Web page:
I can’t tell you at what age I became interested in true crime; my mum was heavily interested (my theory is that, growing up in the shadow of the Moors Murderers as a child and the Yorkshire Ripper as a teenager, she wanted to understand the people who had been so terrifying to her when she was young) and so when I was old enough, I started reading her books. But I do remember that as much as the criminals were vivid and terrifying, their victims- mostly women- were often dismissed, too often judged as ‘women of loose morals’, daft for hitchhiking or walking around at night and almost seen as deserving of their fates.
This is where Hallie Rubenhold’s book comes in. Too long have the ‘canonical five’ of the Whitechapel Murders been seen as sex workers who should have known better than to be out late at night, their murderer a sort of hero of folklore. We’re fascinated, it seems, because he’s lost to history. But what of the women, who were very real and whose post-mortem photos we’ve all seen? In a period when Netflix had to send a tweet reminding people that Ted Bundy was a serial killer and not a matinee idol, it feels timely.
Rubenhold sets out to take us on a journey through each woman’s life, meticulously researching how each one came to meet her fate. It’s an astonishing piece of social history, tying together the work of social reformers of the time with the records of the workhouses and police to explore the horrific conditions Victorian women living in poverty experienced. She challenges the traditional view that the women were sex workers. It seems that the women were victims twice: once at the hand of their killer and again at the pens of a patriarchal Victorian police force and media. It does not surprise me that Rubenhold has been subject to criticism from some corners of the Ripperology world for challenging the traditional narrative.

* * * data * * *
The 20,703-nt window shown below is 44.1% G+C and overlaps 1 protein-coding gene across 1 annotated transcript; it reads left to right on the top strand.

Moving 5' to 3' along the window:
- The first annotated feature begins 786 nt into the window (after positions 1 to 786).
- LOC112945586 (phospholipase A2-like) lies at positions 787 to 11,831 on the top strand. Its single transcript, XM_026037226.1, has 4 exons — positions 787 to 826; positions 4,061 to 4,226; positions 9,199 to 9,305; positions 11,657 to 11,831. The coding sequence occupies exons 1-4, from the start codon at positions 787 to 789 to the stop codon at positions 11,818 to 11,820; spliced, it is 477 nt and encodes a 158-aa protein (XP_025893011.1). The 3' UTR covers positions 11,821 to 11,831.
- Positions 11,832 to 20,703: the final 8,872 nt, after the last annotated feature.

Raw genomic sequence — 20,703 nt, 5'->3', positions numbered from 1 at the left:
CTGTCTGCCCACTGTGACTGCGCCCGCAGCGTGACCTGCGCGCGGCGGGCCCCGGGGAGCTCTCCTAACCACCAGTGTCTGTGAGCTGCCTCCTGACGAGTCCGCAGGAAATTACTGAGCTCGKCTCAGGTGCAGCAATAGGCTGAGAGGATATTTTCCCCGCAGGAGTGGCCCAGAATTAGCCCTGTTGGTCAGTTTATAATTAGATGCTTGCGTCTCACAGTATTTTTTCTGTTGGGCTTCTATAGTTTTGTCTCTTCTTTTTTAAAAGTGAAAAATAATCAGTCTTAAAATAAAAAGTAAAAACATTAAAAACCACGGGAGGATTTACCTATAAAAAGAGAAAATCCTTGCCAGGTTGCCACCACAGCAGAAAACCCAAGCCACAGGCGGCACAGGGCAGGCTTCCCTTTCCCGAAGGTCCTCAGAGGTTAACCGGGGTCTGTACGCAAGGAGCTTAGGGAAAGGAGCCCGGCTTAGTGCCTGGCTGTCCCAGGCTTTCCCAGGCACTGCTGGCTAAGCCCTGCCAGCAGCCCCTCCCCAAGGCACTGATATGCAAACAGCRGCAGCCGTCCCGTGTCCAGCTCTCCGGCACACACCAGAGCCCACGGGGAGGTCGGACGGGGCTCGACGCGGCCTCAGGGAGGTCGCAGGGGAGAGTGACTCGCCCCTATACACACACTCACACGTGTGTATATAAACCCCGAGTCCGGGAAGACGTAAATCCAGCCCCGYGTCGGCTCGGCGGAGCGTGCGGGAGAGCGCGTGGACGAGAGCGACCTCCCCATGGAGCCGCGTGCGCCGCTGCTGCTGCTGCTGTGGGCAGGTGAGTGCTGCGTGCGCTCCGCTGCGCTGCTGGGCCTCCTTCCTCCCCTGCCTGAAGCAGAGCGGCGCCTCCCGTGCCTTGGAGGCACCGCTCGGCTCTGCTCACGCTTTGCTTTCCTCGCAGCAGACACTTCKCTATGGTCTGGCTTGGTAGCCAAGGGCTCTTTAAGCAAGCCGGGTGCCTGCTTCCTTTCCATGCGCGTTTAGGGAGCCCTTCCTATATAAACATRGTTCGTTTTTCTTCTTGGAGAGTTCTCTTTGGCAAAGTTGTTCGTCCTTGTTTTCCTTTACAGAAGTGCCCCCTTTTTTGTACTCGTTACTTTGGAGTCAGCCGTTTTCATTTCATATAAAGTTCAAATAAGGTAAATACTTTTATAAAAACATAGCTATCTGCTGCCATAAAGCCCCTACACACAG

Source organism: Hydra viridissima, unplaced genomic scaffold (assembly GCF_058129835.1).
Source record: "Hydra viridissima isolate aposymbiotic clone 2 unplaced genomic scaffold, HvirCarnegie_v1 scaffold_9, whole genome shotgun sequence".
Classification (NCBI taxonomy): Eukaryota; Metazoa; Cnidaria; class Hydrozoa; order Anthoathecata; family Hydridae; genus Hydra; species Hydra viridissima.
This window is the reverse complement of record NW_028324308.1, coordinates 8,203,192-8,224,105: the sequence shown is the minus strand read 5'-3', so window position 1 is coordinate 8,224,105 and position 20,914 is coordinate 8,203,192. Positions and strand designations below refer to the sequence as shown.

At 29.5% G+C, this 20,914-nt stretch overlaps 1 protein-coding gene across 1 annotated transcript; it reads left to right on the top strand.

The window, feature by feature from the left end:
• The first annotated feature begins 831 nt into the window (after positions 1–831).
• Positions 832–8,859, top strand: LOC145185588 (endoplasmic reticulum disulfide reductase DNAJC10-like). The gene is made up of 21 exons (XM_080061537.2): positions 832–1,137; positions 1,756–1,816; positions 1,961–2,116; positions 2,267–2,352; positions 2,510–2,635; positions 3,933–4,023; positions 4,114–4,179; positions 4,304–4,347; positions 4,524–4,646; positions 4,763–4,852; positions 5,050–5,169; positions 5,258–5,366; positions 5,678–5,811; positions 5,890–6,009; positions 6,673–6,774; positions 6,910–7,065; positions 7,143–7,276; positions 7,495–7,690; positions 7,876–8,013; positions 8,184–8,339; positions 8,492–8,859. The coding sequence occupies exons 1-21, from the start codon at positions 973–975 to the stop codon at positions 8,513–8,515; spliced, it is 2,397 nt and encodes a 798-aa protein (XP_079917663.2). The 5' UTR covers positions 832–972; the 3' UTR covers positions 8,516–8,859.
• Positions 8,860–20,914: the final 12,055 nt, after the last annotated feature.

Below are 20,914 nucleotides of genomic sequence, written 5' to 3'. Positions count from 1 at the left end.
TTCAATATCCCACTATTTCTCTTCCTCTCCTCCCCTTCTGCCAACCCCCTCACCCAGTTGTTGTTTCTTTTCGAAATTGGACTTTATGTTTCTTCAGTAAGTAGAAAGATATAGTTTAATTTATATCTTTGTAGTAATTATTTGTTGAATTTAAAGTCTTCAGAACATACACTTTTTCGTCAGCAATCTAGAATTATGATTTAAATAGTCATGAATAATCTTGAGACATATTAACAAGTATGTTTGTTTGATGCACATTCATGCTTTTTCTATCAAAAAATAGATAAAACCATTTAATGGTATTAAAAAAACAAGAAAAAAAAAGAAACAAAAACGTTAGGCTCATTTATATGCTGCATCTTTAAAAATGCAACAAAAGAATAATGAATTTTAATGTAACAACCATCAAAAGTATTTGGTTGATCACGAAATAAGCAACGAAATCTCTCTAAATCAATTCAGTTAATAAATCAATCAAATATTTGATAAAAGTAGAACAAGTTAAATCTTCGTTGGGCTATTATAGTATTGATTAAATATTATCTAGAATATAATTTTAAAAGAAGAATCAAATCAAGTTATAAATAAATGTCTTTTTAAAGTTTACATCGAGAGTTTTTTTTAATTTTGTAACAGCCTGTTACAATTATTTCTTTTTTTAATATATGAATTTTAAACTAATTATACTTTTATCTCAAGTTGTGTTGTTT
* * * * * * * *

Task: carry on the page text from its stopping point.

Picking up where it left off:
It’s a heartbreaking read in places- so often I was willing the women to chose a different path, despite knowing their fate. Alas, this is not a choose-your-own-adventure. As I read, I couldn’t help reflecting on the current situation in British society, in which rents are too high and those living in poverty are often in work, situations that I suspect the women in this book would have recognised. This is so much more than a book about a series of famous murders (which, really, it’s not)- it’s a mirror to hold up to our society now that asks us whether we’re really any better.